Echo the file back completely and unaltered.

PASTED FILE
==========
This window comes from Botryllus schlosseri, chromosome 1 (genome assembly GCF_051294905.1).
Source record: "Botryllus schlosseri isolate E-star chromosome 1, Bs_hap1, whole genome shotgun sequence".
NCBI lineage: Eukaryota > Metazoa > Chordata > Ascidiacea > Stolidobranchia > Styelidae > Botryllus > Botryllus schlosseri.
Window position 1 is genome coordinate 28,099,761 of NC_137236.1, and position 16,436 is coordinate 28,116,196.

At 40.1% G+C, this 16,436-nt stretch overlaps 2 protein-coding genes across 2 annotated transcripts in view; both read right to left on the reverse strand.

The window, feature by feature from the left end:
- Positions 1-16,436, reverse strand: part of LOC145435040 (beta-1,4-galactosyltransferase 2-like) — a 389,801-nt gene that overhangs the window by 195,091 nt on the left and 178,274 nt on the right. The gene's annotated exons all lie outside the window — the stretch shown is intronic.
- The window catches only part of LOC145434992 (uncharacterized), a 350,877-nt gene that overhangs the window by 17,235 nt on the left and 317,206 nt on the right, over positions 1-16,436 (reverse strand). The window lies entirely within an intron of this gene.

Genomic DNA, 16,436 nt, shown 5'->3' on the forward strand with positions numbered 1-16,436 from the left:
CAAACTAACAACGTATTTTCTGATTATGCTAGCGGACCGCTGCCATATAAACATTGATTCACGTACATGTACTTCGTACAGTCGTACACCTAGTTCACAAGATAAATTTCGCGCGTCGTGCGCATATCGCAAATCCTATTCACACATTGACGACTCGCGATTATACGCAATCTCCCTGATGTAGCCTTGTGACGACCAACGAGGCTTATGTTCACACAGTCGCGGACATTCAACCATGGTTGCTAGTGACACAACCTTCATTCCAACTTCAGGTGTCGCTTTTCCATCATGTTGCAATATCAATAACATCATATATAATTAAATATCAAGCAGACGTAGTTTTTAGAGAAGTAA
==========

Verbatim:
This window comes from Botryllus schlosseri, chromosome 1 (genome assembly GCF_051294905.1).
Source record: "Botryllus schlosseri isolate E-star chromosome 1, Bs_hap1, whole genome shotgun sequence".
NCBI lineage: Eukaryota > Metazoa > Chordata > Ascidiacea > Stolidobranchia > Styelidae > Botryllus > Botryllus schlosseri.
Window position 1 is genome coordinate 28,099,761 of NC_137236.1, and position 16,436 is coordinate 28,116,196.

At 40.1% G+C, this 16,436-nt stretch overlaps 2 protein-coding genes across 2 annotated transcripts in view; both read right to left on the reverse strand.

The window, feature by feature from the left end:
- Positions 1-16,436, reverse strand: part of LOC145435040 (beta-1,4-galactosyltransferase 2-like) — a 389,801-nt gene that overhangs the window by 195,091 nt on the left and 178,274 nt on the right. The gene's annotated exons all lie outside the window — the stretch shown is intronic.
- The window catches only part of LOC145434992 (uncharacterized), a 350,877-nt gene that overhangs the window by 17,235 nt on the left and 317,206 nt on the right, over positions 1-16,436 (reverse strand). The window lies entirely within an intron of this gene.

Genomic DNA, 16,436 nt, shown 5'->3' on the forward strand with positions numbered 1-16,436 from the left:
CAAACTAACAACGTATTTTCTGATTATGCTAGCGGACCGCTGCCATATAAACATTGATTCACGTACATGTACTTCGTACAGTCGTACACCTAGTTCACAAGATAAATTTCGCGCGTCGTGCGCATATCGCAAATCCTATTCACACATTGACGACTCGCGATTATACGCAATCTCCCTGATGTAGCCTTGTGACGACCAACGAGGCTTATGTTCACACAGTCGCGGACATTCAACCATGGTTGCTAGTGACACAACCTTCATTCCAACTTCAGGTGTCGCTTTTCCATCATGTTGCAATATCAATAACATCATATATAATTAAATATCAAGCAGACGTAGTTTTTAGAGAAGTAA